At age 3 years her clinical examination revealed a healthy non-syndromic child with the obvious equinovarus foot as well as a mild degree of metatarsus adductus. She mobilized with a plantar-flexed foot. The foot was pliable, with the metatarsus adductus fully correctable, but the foot could only attain a plantargrade position, with no further dorsiflexion achievable. Tibialis anterior function was difficult to assess in this child, because there was muscle contraction, but no active ankle dorsiflexion. A similar finding was noted for extensor hallucis longus and extensor digitorum longus. Neurovascular examination was normal although palpation of a dorsalis pedis pulse was difficult. She had a normal spinal examination and the contralateral foot was normal. She had no other pertinent clinical findings.

Her X-rays revealed a plantarflexed foot but no other skeletal abnormality (Figure 1).

anatomical-variations-foot-maximal

Figure 1: Preoperative X-ray (AP and lateral) of the patient?s foot in maximal dorsiflexion.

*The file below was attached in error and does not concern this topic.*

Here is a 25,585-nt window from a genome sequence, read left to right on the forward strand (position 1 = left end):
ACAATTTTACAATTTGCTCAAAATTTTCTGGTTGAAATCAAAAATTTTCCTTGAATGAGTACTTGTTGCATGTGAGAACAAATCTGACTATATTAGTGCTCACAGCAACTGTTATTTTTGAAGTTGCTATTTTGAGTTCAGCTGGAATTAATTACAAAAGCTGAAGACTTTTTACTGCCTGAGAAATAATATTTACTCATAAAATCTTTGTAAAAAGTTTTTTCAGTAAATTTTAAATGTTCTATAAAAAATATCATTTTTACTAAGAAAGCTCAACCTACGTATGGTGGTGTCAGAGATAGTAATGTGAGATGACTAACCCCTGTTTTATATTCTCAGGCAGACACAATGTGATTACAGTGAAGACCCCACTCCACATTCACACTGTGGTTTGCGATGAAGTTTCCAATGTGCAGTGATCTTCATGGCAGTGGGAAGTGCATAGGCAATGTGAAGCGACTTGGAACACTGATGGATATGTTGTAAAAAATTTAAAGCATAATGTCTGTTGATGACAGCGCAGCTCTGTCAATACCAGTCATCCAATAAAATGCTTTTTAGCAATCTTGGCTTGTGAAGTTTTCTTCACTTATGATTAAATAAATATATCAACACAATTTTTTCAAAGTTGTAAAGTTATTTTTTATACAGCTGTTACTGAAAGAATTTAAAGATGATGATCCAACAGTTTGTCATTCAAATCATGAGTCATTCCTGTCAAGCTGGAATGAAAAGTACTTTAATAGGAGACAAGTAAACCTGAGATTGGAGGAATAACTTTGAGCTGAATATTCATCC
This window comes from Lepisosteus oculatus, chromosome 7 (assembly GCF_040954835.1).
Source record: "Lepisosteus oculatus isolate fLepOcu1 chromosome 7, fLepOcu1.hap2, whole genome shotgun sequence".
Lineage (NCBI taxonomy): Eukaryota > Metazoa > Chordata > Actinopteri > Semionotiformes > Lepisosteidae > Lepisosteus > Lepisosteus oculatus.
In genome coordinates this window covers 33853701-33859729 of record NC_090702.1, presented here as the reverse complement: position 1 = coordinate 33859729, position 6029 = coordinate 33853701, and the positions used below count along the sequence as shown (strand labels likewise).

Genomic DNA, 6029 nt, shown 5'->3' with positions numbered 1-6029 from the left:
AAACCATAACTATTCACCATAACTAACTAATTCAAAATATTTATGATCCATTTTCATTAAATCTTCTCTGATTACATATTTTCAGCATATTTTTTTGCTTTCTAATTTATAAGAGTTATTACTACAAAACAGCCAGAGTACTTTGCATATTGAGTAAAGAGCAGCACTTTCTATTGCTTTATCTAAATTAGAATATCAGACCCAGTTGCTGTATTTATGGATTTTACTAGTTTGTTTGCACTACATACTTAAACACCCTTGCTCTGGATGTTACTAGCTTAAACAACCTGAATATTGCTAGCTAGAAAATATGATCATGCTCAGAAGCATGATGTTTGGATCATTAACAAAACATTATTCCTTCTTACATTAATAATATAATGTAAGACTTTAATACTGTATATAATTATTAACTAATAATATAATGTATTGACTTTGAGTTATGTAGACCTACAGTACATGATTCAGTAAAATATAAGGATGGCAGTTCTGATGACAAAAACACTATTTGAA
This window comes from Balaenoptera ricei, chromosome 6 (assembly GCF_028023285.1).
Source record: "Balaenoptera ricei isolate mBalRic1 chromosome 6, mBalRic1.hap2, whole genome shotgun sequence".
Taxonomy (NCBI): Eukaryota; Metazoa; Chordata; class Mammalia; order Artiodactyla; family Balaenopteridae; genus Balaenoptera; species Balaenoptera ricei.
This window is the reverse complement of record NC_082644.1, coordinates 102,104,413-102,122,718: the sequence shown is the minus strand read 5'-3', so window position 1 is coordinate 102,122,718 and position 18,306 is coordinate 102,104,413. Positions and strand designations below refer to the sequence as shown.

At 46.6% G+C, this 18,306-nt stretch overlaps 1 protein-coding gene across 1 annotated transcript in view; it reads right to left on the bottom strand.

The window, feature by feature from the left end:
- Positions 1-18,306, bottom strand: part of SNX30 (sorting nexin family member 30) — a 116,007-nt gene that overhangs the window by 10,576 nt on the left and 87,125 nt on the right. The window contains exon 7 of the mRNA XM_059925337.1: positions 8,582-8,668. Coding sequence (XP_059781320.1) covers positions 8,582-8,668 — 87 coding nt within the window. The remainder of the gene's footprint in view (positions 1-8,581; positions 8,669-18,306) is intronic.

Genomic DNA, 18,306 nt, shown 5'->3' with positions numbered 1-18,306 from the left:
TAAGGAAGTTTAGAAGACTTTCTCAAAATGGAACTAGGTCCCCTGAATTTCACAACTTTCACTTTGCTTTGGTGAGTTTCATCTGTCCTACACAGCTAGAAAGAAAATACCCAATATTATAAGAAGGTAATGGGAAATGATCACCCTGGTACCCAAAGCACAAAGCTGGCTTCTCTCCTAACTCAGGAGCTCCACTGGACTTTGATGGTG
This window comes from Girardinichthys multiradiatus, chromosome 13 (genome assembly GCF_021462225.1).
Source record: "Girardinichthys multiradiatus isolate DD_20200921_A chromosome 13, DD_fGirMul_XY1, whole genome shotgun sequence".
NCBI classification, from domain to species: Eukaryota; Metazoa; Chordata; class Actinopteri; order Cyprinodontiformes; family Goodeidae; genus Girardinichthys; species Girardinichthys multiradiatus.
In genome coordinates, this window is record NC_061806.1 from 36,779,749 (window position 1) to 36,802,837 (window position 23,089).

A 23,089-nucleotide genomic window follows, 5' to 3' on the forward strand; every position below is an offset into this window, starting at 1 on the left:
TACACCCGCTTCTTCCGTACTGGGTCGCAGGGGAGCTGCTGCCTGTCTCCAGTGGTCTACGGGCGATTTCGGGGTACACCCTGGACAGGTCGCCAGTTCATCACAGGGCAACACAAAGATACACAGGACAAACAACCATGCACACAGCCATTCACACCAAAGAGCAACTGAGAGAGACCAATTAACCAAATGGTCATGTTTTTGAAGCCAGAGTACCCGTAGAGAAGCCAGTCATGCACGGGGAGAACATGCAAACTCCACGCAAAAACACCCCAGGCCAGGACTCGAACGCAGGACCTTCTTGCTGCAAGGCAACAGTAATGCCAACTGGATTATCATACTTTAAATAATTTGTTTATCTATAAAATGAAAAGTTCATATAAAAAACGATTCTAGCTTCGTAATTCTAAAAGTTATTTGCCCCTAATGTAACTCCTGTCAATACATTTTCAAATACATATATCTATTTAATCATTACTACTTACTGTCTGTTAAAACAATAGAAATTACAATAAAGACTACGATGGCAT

She was therefore brought forward for operative intervention for her residual clubfoot. A postero-medial approach and tendo-achilles lengthening was performed with restoration of dorsiflexion and no complication.

On performing a dorsal approach to the tibialis anterior insertion it was identified that the tibialis anterior tendon attached to the extensor hallucis longus tendon and therefore we extended the incision proximally to the level of the extensor retinaculum to assess the abnormality. In doing it was identified that a common extensor tendon was found on the anterior aspect of the tibia lying beneath the extensor retinaculum but adhered to the anterior tibia, with no significant excursion. This common tendon included tibialis anterior, extensor hallucis longus, extensor digitorum longus and peroneus tertius (Figure 2).

anatomical-variations-photograph-foot

Figure 2: Intraoperative photograph of the patient?s foot showing the common tendon of the anterior compartment musculature.

The neurovascular bundle was seen to run on the lateral aspect of the common tendon in the leg and was covered by peroneus tertius and extensor digitorum longus on the dorsum of the foot.

Without any excursion of the tendon a transfer of tibialis anterior would only provide a static stabilizer to clubfoot recurrence at the cost of preventing active plantarflexion and thus normal gait. We therefore released tibialis anterior from its insertion and freed the adhesion of the common tendon to the anterior tibia, but did not perform a transfer.

The wounds were closed and healed without complication. The foot was serial casted to the normal position.

Discussion